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U.N. Panel: North Korea Deceived China on Missile Transporters

North Korea knowingly violated an export arrangement with a Chinese firm when it converted large vehicles intended for industrial transportation use into mobile long-range missile launchers, a U.N. Security Council committee concluded in a report released this week.

The transporter-launchers were glimpsed at an an armed forces parade in Pyongyang in spring 2012. International observers noted that the make of the vehicles suggested they had been imported from China, potentially in violation of international sanctions targeting North Korea's ballistic missile program, the Yonhap News Agency reported.

The Security Council expert panel with oversight on sanctions against the North in its yearly report said the Chinese firm Hubei Sanjiang Space Wanshan Special Vehicle Corporation had sold six timber transportation vehicles to Pyongyang in 2011. Beijing informed the committee that "these vehicles had a substantive distinction from transporter erector launchers or missile transporters and could not be used for transporting or launching missiles," the report reads.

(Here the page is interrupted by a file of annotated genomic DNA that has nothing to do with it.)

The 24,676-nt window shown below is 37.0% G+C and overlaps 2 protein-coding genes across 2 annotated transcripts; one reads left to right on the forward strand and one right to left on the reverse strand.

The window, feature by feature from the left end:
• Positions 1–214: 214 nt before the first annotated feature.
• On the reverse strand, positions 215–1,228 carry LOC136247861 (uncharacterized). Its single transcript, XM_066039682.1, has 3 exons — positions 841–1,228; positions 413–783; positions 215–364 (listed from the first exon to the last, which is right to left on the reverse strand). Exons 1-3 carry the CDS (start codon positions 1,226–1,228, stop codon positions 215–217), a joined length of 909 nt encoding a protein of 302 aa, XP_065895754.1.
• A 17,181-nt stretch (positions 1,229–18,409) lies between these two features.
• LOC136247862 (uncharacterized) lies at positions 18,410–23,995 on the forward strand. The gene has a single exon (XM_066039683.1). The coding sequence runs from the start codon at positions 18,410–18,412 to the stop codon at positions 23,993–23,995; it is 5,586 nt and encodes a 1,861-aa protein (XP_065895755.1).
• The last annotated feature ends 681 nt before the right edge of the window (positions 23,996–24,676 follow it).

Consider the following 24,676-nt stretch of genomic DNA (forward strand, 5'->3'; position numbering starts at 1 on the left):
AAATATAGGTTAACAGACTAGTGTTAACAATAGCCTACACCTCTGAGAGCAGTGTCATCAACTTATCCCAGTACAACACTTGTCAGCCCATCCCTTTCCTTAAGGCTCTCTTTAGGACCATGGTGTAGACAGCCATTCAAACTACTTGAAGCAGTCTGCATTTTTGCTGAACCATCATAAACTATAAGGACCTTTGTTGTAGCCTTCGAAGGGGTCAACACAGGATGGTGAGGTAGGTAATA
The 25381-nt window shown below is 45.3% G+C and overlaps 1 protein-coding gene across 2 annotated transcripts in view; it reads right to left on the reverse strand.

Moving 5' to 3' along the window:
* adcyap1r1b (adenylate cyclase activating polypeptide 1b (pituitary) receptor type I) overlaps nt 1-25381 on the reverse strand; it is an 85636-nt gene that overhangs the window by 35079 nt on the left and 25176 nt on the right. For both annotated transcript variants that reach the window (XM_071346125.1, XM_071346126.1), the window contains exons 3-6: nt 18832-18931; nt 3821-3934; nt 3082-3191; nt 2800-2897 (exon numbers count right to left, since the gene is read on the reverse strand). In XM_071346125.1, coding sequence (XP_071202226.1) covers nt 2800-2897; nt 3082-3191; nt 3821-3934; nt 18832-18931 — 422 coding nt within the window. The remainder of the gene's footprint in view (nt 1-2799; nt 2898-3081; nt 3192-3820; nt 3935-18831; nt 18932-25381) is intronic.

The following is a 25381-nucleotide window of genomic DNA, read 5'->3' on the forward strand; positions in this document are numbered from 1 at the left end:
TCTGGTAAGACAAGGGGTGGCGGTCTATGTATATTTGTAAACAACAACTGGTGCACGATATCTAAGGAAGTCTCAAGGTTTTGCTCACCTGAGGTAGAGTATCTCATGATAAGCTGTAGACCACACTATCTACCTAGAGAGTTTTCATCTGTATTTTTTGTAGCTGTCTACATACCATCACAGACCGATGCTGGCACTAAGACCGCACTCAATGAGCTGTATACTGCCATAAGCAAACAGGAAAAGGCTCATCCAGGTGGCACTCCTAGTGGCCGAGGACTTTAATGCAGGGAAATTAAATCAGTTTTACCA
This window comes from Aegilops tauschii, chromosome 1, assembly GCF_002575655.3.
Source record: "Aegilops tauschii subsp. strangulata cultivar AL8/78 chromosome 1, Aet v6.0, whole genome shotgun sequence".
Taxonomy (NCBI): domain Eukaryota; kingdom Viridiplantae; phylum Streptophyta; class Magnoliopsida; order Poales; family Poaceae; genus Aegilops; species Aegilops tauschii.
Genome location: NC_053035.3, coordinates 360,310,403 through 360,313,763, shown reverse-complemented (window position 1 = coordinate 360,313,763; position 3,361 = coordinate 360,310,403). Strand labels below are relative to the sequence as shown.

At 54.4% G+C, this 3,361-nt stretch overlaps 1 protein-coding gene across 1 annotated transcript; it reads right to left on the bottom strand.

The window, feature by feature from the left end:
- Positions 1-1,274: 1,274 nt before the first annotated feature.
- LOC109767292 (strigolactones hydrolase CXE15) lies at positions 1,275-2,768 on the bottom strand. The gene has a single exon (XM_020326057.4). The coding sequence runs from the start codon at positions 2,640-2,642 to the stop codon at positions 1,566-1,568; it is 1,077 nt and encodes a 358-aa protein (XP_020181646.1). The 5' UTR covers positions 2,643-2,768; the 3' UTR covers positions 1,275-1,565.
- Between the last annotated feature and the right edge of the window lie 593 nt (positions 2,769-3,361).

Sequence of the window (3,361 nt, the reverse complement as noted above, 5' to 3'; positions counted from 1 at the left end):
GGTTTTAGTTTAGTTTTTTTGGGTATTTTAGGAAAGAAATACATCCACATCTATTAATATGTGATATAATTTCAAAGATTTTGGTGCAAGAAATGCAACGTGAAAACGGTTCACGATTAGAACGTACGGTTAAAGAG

In its purchasing agreement, the North said the vehicles would be used to move timber inside the country.

While the converted missile launchers show Pyongyang occasionally manages to breach U.N. sanctions, the expert panel concluded that overall the economic penalties were having an impact in forestalling North Korea's nuclear arms development. "The imposition of financial sanctions and the bans on the trade in weapons has choked off significant funding which would have been channeled into its prohibited activities," the report stated.

Meanwhile, the Wednesday summit between Chinese President Xi Jinping and South Korean President Park Geun-hye is expected to deal heavily with the North Korean nuclear logjam, Agence France-Presse reported on Tuesday.

Park said her main goal in the meeting would be to firm up Seoul-Beijing collaboration on "attaining the goal of North Korea's denuclearization."

Some in South Korea believe that the time is right to push China to adopt a harsher line toward its wayward ally. Beijing is seen to still be frustrated with Pyongyang for violating its repeated calls to cease testing long-range rockets and nuclear devices. "These days China's position is gradually moving closer to the position of the U.S. and South Korea," Korea National Diplomatic Academy professor Choi Woo-seon said in an interview.

"China tended to emphasize dialogue rather than pressure in the past, but I think that Chinese leaders began to realize it's necessary to put some strong pressure on North Korea," according to Choi.

Elsewhere, the U.S. State Department indicated that Secretary of State John Kerry is unlikely to hold two-way talks with his North Korean counterpart on the margins of a Southeast Asia security meeting that both men are slated to attend next week in Brunei, Yonhap reported.

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